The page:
634 print length(Encode::encode_utf8($unicode)), "\n"; # will print 2
ba62762e 635 use bytes;
ce7675db 636 print length($unicode), "\n"; # will also print 2 (the 0xC4 0x80 of the UTF-8)
ba62762e 637
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638=item
639
640How Do I Detect Data That's Not Valid In a Particular Encoding?
ba62762e 641
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642Use the C<Encode> package to try converting it.
643For example,
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644
645 use Encode 'encode_utf8';
8baee566 646 if (encode_utf8($string_of_bytes_that_I_think_is_utf8)) {
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647 # valid
648 } else {
649 # invalid
650 }
651
8baee566 652For UTF-8 only, you can use:
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653
654 use warnings;
8baee566 655 @chars = unpack("U0U*", $string_of_bytes_that_I_think_is_utf8);
ba62762e 656
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657If invalid, a C<Malformed UTF-8 character (byte 0x##) in
658unpack> is produced. The "U0" means "expect strictly UTF-8
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659encoded Unicode". Without that the C<unpack("U*", ...)>
660would accept also data like C<chr(0xFF>), similarly to the
661C<pack> as we saw earlier.
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663=item
664
665How Do I Convert Binary Data Into a Particular Encoding, Or Vice Versa?
ba62762e 666
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667This probably isn't as useful as you might think.
668Normally, you shouldn't need to.
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670In one sense, what you are asking doesn't make much sense: Encodings
671are for characters, and binary data is not "characters", so converting
672"data" into some encoding isn't meaningful unless you know in what
673character set and encoding the binary data is in, in which case it's
674not binary data, now is it?
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675
676If you have a raw sequence of bytes that you know should be interpreted via
677a particular encoding, you can use C<Encode>:
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678
679 use Encode 'from_to';
680 from_to($data, "iso-8859-1", "utf-8"); # from latin-1 to utf-8
681
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682The call to from_to() changes the bytes in $data, but nothing material
683about the nature of the string has changed as far as Perl is concerned.
684Both before and after the call, the string $data contains just a bunch of
6858-bit bytes. As far as Perl is concerned, the encoding of the string (as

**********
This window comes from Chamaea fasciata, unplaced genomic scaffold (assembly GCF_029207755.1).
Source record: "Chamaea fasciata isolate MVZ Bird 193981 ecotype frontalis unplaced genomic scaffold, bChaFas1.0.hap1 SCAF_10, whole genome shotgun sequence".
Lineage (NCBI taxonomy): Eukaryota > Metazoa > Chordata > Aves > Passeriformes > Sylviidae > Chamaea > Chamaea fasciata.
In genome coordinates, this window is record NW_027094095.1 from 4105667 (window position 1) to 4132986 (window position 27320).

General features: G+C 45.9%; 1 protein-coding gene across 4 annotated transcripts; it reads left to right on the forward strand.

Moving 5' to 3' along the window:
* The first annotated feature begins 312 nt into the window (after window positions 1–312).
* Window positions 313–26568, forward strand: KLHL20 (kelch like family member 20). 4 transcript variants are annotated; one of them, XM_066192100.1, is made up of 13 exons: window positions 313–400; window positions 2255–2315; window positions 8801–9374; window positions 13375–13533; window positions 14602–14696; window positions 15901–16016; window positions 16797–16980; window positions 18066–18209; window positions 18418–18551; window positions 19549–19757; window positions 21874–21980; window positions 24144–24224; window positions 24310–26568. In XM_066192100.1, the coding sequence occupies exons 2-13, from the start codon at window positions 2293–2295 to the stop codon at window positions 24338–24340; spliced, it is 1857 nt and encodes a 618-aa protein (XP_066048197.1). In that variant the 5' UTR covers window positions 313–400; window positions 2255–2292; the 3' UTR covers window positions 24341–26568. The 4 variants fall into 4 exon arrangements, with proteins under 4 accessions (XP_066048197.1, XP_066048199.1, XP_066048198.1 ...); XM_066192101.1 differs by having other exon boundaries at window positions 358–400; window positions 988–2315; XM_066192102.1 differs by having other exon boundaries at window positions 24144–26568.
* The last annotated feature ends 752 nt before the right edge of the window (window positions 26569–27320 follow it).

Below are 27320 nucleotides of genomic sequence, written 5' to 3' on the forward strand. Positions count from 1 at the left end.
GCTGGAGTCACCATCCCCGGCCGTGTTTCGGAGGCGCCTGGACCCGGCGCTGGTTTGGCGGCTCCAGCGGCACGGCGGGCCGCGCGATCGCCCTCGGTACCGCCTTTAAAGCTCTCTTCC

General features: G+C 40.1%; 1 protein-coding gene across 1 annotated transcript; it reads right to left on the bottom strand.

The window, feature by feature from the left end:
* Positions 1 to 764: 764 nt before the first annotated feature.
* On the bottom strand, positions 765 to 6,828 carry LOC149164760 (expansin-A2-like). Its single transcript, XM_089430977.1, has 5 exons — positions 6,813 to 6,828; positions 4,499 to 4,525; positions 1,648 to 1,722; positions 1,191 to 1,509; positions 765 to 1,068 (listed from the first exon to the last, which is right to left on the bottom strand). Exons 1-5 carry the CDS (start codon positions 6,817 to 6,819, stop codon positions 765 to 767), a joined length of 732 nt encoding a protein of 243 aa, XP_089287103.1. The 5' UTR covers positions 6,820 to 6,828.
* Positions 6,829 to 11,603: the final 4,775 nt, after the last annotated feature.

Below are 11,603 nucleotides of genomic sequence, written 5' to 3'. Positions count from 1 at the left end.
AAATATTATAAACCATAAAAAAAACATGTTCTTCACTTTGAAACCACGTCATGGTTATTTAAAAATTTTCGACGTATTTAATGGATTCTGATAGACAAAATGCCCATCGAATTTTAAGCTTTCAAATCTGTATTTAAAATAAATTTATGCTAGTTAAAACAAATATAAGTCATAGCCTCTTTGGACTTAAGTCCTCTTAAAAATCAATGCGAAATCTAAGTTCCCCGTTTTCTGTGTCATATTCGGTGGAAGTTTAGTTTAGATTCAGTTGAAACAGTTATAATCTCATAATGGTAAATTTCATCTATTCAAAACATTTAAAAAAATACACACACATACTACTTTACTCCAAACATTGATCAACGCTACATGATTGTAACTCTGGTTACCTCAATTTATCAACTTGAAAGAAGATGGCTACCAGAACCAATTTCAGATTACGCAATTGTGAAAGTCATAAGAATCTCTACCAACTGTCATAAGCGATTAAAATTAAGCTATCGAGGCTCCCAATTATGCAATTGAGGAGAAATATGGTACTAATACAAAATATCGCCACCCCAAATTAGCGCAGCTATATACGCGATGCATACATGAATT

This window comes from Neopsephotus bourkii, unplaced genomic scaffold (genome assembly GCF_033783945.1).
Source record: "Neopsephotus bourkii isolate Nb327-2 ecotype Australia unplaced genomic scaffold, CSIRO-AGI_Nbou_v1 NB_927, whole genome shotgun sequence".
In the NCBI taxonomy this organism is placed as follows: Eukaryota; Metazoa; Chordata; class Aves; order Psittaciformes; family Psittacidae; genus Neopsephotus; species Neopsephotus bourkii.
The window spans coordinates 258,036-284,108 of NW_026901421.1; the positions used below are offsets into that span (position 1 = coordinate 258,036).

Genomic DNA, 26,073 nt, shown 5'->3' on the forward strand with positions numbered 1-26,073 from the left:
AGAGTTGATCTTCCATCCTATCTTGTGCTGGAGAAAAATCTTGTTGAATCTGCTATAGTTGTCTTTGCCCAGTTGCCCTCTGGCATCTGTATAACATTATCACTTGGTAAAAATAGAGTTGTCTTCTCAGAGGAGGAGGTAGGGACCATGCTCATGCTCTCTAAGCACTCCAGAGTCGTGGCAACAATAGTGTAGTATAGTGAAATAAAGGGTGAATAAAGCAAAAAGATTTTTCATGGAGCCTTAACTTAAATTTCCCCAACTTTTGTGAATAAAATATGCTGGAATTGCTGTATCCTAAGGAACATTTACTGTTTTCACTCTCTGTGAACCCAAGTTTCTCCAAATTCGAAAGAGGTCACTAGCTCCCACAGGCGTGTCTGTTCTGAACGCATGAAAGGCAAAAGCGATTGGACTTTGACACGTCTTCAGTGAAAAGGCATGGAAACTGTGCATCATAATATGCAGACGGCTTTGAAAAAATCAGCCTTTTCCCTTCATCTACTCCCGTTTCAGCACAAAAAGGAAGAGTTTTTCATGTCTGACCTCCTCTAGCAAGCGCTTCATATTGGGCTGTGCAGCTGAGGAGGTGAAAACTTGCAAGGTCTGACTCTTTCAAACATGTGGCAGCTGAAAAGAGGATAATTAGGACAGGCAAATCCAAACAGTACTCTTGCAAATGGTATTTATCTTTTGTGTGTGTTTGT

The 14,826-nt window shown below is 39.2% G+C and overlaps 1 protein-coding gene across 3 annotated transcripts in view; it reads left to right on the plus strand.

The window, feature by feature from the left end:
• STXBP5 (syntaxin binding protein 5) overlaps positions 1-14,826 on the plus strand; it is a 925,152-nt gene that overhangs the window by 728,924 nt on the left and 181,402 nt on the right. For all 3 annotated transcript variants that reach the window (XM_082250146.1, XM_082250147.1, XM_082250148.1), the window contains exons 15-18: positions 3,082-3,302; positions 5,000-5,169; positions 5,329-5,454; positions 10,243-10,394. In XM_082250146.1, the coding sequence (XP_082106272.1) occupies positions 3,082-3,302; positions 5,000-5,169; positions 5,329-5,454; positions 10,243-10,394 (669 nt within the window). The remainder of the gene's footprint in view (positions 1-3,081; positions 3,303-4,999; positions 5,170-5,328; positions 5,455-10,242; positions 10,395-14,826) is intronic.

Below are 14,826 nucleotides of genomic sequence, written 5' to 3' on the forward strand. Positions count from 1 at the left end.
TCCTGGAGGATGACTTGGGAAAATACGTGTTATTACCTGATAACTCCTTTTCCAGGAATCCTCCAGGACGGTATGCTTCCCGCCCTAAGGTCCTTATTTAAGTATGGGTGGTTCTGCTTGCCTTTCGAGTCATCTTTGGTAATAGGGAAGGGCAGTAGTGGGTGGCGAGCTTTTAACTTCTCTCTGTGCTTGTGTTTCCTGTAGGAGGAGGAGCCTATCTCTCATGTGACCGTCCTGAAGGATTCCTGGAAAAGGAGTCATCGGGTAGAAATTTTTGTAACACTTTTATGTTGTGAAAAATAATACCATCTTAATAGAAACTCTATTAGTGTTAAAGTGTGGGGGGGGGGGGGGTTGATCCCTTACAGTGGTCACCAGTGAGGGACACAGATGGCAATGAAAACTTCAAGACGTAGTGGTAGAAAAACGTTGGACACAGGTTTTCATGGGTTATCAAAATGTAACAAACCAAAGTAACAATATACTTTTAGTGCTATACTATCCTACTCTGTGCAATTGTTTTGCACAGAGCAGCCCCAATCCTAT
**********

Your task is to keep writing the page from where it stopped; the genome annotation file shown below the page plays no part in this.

686Perl sees it) remains as "system-native 8-bit bytes".
687
688You might relate this to a fictional 'Translate' module:
689
690 use Translate;
691 my $phrase = "Yes";
692 Translate::from_to($phrase, 'english', 'deutsch');
693 ## phrase now contains "Ja"
ba62762e 694
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695The contents of the string changes, but not the nature of the string.
696Perl doesn't know any more after the call than before that the contents
697of the string indicates the affirmative.
ba62762e 698
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699Back to converting data, if you have (or want) data in your system's
700native 8-bit encoding (e.g. Latin-1, EBCDIC, etc.), you can use
701pack/unpack to convert to/from Unicode.
ba62762e 702
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703 $native_string = pack("C*", unpack("U*", $Unicode_string));
704 $Unicode_string = pack("U*", unpack("C*", $native_string));
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705
706If you have a sequence of bytes you B<know> is valid UTF-8,
707but Perl doesn't know it yet, you can make Perl a believer, too:
708
709 use Encode 'decode_utf8';
8baee566 710 $Unicode = decode_utf8($bytes);
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711
712You can convert well-formed UTF-8 to a sequence of bytes, but if
713you just want to convert random binary data into UTF-8, you can't.
714Any random collection of bytes isn't well-formed UTF-8. You can
715use C<unpack("C*", $string)> for the former, and you can create
8baee566 716well-formed Unicode data by C<pack("U*", 0xff, ...)>.
ba62762e 717
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718=item
719
720How Do I Display Unicode? How Do I Input Unicode?
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721
722See http://www.hclrss.demon.co.uk/unicode/ and